Bone Collagen: New Clues to Its Mineralization Mechanism from Recessive Osteogenesis Imperfecta.

04/25/2013

Bone Collagen: New
Clues to Its Mineralization Mechanism from Recessive Osteogenesis Imperfecta.

Eyre DR, Weis MA. Calcif Tissue Int. 2013 Mar 19. [Epub ahead of print] PMID:
23508630

 

In this review
article, Dr. David Eyre and Mary Ann Weis (part of the Collagen
Biology and Genetic Disorders Lab
) discuss the mechanism behind bone
collagen mineralization by examining recent findings about the genetic disorder
osteogensis imperfecta.

Osteogenesis Imperfecta (OI) is a congenital bone
disorder that is commonly known as “brittle bone disease.”  OI causes bones to fracture easily; it can
cause loose joints, short stature and severe bone deformation.   It is caused by the inadequate formation of
collagen—an important protein structure that creates the matrix on which bone
is formed.   Until most recently, OI was considered to be
an autosomal dominant gene mutation.  It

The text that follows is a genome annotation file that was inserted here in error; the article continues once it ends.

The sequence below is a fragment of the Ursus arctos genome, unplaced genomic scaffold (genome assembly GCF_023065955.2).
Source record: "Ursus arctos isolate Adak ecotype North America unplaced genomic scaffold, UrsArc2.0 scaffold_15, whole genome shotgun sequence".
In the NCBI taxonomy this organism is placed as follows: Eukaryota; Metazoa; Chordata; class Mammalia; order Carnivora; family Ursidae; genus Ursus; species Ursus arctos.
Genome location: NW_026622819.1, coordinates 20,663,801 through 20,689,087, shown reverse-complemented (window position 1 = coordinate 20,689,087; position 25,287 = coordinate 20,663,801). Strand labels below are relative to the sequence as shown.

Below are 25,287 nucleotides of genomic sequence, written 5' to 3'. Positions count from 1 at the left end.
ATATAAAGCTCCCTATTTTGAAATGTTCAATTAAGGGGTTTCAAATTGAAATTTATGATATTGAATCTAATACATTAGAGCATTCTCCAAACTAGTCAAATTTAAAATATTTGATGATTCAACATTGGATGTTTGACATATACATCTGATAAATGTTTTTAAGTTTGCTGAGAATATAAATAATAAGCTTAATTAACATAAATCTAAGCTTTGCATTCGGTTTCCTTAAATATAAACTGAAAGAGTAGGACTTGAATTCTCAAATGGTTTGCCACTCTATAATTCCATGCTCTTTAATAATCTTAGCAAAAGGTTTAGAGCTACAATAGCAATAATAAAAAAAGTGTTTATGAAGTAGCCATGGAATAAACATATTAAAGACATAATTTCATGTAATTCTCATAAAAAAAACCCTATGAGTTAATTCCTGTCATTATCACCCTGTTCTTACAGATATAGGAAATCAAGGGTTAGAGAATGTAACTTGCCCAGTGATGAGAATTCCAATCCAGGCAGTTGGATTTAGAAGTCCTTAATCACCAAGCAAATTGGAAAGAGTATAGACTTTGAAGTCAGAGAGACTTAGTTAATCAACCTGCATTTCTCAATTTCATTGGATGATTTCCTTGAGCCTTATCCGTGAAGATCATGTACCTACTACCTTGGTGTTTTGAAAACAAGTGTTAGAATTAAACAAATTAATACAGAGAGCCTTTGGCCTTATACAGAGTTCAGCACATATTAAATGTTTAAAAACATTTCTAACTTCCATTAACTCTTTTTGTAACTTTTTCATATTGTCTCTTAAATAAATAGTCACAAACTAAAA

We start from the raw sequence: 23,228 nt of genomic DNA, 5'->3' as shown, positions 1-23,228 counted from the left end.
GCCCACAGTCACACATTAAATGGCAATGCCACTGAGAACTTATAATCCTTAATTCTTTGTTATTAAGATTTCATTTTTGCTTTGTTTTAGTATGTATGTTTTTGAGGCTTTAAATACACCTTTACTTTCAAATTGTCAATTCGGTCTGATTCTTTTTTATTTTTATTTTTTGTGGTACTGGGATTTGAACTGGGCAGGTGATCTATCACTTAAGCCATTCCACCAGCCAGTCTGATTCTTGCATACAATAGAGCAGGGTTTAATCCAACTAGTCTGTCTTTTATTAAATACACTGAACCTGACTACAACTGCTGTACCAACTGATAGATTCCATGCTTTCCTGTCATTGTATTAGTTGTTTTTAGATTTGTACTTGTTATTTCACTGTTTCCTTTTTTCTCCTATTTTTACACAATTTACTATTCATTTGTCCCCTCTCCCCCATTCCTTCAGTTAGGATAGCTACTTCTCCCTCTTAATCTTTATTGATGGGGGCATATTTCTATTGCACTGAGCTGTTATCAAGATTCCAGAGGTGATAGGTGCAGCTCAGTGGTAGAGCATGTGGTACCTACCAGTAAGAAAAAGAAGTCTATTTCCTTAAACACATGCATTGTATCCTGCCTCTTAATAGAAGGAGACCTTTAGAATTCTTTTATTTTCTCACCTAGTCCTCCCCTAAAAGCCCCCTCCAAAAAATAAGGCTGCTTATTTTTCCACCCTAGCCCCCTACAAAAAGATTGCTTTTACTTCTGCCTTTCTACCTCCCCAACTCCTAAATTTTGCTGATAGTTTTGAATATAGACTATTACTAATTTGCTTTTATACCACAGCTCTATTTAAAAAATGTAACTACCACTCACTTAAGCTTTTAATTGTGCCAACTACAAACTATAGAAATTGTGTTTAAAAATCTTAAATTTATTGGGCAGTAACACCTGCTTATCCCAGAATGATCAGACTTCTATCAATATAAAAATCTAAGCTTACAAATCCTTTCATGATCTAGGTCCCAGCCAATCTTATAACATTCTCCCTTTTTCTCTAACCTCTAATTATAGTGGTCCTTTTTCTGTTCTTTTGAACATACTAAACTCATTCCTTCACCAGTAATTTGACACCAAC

is now found that 90% of OI cases are indeed caused by dominant mutations, but
the remaining 10% of OI cases are caused by autosomal recessive gene
mutations.  

These recessive mutations have been recently shown to
affect collagen formation in a general way—by affecting the post-translational
modifications of collagen fibrils.  The
exact molecular mechanism of how bone collagen is mineralized is still unclear
but two main beliefs are debated: Has bone collagen evolved special features to
allow mineralization or is bone collagen “generic” and mineralization follows
the post-translational processes.  These
authors argue that it is the posttranslational features of bone collagen that
regulate the structure of the eventual collagen matrix.

 

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article